A crossroads of culture- Morocco

If you know me well, you understand that I am a wanderer. I am restless and curious. I believe that I take this characteristic from my mother, who begins planning a new trip in her mind while still aboard a cruise ship, or even on the airplane to her latest destination. So, ever since I landed on Spanish soil, I have had my eyes set on Morocco. Being able to see but not touch the African continent from Marbella this summer was tantalizing. Looking at flights was expensive and frustrating and my daddy was worried about a young American woman visiting the Middle East alone. Just as I was losing hope, an excursion through a program called Discover Sevilla happened upon my radar. It was booked the next day.

Through this program I was provided with food, accommodations, activities and transportation to and from Sevilla for one flat price. While it was frustrating to move such a large group of people from place to place, this offered me a perfect first look at a new, exotic country.

We arrived by ferry to Tangier, the most populated city in Northern Morocco with over one million inhabitants. Less than 9 miles from Spain, Tangier is a very Mediterranean city that houses tourist activity for Moroccans and foreigners throughout the summer. We were greeted by the Moroccan flag on every street: plain green with a red star in the center with five points, representing the five pillars of Islam. While Tangier is a Mediterranean city, it was a completely foreign experience for me. Every woman was adorned with a headscarf and many people wore a traditional robe; Islam plays a very prominent role in the daily lives of most citizens. It was interesting to hear the call to prayer numerous times during the day in the different cities that we visited. We saw French and Spanish influence, as many Moroccans also speak French, and we drove past a Plaza de Toros from the short era of Spanish reign. Morocco is a strange place where Europe meets African and Middle Eastern culture.
In Tangier I conquered my fear of large animals and rode a camel for the first time. While terrified at the beginning, as you can see in the photos, I quickly warmed up to these little guys and spent an incredible afternoon playing with them– of the things I never thought I would do in my life, riding a camel was probably one of them. Once I had parted with my new cozy friends, we headed to the caves of Hercules which is the alleged home of Hercules. Here we explored the caves and got a great view of the rolling Moroccan beaches. Afterwards we took a break at the place where the Atlantic Ocean meets the Mediterranean sea.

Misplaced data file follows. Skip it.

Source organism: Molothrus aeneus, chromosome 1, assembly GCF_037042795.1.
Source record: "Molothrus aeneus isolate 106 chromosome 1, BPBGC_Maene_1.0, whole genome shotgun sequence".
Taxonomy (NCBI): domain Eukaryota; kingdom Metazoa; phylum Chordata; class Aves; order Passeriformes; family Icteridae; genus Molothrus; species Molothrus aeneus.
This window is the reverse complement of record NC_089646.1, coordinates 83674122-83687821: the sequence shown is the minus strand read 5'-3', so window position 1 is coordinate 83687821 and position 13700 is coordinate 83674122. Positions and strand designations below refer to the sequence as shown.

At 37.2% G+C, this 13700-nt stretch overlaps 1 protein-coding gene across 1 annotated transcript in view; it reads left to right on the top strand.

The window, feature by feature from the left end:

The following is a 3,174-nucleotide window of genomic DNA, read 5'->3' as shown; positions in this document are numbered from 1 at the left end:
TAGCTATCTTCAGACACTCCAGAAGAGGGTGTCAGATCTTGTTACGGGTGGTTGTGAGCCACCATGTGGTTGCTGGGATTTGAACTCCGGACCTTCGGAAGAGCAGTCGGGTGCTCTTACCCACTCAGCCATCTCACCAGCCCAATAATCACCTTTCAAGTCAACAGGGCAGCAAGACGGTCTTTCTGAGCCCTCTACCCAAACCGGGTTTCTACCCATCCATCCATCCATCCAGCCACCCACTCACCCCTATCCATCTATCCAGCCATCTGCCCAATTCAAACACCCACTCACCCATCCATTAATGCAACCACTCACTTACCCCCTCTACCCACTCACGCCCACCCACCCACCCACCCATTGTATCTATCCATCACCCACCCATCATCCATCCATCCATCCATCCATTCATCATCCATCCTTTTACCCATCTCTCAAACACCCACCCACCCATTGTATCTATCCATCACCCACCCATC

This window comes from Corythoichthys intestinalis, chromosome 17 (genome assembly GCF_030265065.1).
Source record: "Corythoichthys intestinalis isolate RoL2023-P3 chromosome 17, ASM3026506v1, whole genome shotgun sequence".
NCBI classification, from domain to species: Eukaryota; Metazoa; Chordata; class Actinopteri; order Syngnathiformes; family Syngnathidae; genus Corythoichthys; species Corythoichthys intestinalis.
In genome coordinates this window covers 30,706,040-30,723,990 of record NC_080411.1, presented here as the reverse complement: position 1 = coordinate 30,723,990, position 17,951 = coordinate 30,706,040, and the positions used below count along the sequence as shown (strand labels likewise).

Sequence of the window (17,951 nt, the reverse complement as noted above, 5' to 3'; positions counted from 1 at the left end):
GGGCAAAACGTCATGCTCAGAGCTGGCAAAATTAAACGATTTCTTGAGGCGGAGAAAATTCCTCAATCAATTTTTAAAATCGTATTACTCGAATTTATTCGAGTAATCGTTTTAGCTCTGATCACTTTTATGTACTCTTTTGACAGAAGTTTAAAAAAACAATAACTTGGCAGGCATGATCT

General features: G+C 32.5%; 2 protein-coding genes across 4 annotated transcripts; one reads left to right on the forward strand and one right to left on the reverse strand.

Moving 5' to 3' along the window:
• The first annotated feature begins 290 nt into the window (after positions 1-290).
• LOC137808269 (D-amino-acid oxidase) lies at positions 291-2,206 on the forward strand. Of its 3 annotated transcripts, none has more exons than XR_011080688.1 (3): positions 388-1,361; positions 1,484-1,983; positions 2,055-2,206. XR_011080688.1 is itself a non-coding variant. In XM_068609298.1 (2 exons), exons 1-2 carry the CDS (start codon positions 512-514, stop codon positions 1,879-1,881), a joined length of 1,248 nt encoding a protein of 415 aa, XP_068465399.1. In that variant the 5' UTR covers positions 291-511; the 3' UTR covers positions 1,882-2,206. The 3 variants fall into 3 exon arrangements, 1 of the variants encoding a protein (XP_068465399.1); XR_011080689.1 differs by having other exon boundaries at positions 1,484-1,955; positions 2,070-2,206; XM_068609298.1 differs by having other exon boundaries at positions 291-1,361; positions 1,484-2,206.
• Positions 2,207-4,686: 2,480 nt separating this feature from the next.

We then boarded our bus and took off to spend the afternoon in the small town of M’Diq. We entered the Medina (city center) which is surrounded by walls built by the Portuguese and still stand. Here we wandered the small colorful roads for a few hours and found a great view of the Mediterranean sea just outside of the walls. We were able to see bread being made in a communal oven, and bought a hot loaf for just 2 dirham, which is about 20 euro cents.

Morocco’s landscape is indescribably beautiful. Situated in the Rif mountains, we climbed and climbed until we were in the clouds in the magical city of Chefchaouen. The entire town is blue and white and looks like it’s only real place is in photoshopped hipster photos and National Geographic. In reality, the indigo color has a dual purpose and works as an insect replant. We wandered the narrow, winding, blue streets while I attempted to bargain for a Moroccan rug (I couldn’t leave without a magic carpet, could I?). Walking towards the river outside of the Medina, we were able to see the communal laundry where women were washing clothes in the river. We did take a pit stop on the way to Chefchaouen in the city of Tetouan where we saw the royal palace.

This post would be incomplete without mentioning the Moroccan food. I had been looking forward to this cuisine for weeks (possibly months) and I was not let down. We had amazing couscous with chicken and vegetables cooked with the most amazing spices. We had fresh salads with many types of vegetables, and always we had fruit. We also tasted traditional mint tea. Moroccan food is simple and it is fantastic and potentially it will make an appearance at our Christmas party.

Our return travel was not as smooth as we would have hoped. Departing Chefchaouen around 4pm, we made the 9:00 ferry which was an hour late. We spent the next few hours on the bus to Sevilla and arrived at the airport around 3:00 am. Without security being opened at the airport, we plopped our backpacks and my new magic carpet down and fell asleep on the dirty concrete floor with a great wind that seeped through the semi-opened doors. When security opened around 5am we went through and sprawled on the benches at our small gate for the next few hours until our flight. Upon arrival in Valencia around 10am we were faced with a full day of class.

With that complaint out of the way, I can say that this trip was amazing. It was the perfect taste of the Middle East and left me wanting to explore so much more. With more time, I could easily fall in love with this country. Until then, I’ll set my sights on my next few weeks in Valencia full of school work.


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